I was thrilled to get the opportunity to review Scrap Metal as one of our retro reads here at Prism. I first read this title a couple of years ago and remembered being quite taken with it. Upon this second reading, however, I am more than just taken. I am bewitched.
Author: Harper Fox
Cover Artist: Angela Waters
Rating: 5.0 of 5 Stars
Is there room for love in a heart full of secrets?
One year ago, before Fate took a wrecking ball to his life, Nichol was happily working on his doctorate in linguistics. Now he’s hip deep in sheep, mud and collies. His late brother and mother had been well suited to life on Seacliff Farm. Nichol? Not so much.
As lambing season progresses in the teeth of an icy north wind, the last straw is the intruder Nichol catches in the barn. He says his name is Cam, and he’s on the run from a Glasgow gang. Something about the young man’s tired resignation touches Nichol deeply, and instead of giving him the business end of a shotgun, he offers Cam a blanket and a place to stay.
Somehow, Cam quickly charms his way through Nichol’s defenses and into his heart. Even his grandfather takes to the cheeky city boy, whose hard work and good head for figures help set the farm back on its feet.
As the cold Scottish springtime melts into summer, Nichol finds himself falling in love. When tragedy strikes, Cam’s resolutely held secret is finally revealed and Nichol must face the truth. He’s given his heart away, and it’s time to pay the price.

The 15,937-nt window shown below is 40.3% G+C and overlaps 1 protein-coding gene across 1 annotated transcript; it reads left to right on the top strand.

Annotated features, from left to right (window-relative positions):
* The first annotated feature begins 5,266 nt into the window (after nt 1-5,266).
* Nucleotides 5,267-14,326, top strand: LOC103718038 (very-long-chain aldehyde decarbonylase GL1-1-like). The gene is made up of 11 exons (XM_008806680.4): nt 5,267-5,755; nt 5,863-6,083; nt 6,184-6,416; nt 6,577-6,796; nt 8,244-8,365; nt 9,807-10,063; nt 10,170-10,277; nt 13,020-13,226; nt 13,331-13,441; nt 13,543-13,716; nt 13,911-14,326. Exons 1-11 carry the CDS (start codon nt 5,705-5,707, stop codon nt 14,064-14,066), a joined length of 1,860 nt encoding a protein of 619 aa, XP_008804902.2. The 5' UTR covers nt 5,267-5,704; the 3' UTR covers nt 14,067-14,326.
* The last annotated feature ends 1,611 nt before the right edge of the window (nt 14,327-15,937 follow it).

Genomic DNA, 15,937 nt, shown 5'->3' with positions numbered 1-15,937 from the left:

Warning: Contains explicit M/M sex and the disruption of a quiet Scottish town by a fistfight and some tight designer jeans.
There is nothing I can add in summary of this story that the blurb doesn’t cover perfectly. I would much rather share a few lines of glorious prose from the opening scene of the book, which finds the main character, Nichol Seacliff, struggling to rescue an orphaned lamb from the perilous weather engulfing Seacliff Farm:
The first time my grandfather gave one to me to hold, I fell on my backside in the barnyard mud. They’re solid. Little lumps of muscle, meat and hoof. Granted, I was five years old when he dumped the first one into my arms, but twenty years later, after a climb up a cliff face in horizontal rain and a three-mile walk, I could still have dropped to my knees beneath the weight.
And wept, if there was any point. There was no one in a hundred wet acres to see. One great advantage of Arran in winter—you could break your heart with dignity. The rain would take your tears, the gale whip them away from you, and beyond the outskirts of the handful of towns and villages that clung to the island coasts, chances were you’d be alone.
This just the first page. The reader is treated to this kind of beautifully raw and expertly crafted prose throughout the remainder of this arresting novel. The rich, vivid images and lush details unceremoniously drop the reader onto the island of Arran off the Scottish coast, sure as Nichol’s “granda” dumped that lamb into his arms all those years ago. Harper Fox’s writing is pure genius as she paints a lavish portrait of the rugged land and people of Arran Island. Peppered with island lore and touches of whimsy, the narrative weaves the story of the joys, sorrows, struggles, and triumphs of the hapless Nichol, his blustery grandfather Harry, and the wayward Cameron as they struggle together to run the sheep farm and to overcome the obstacles brought on by grief and a family history of misunderstandings and unmet expectations.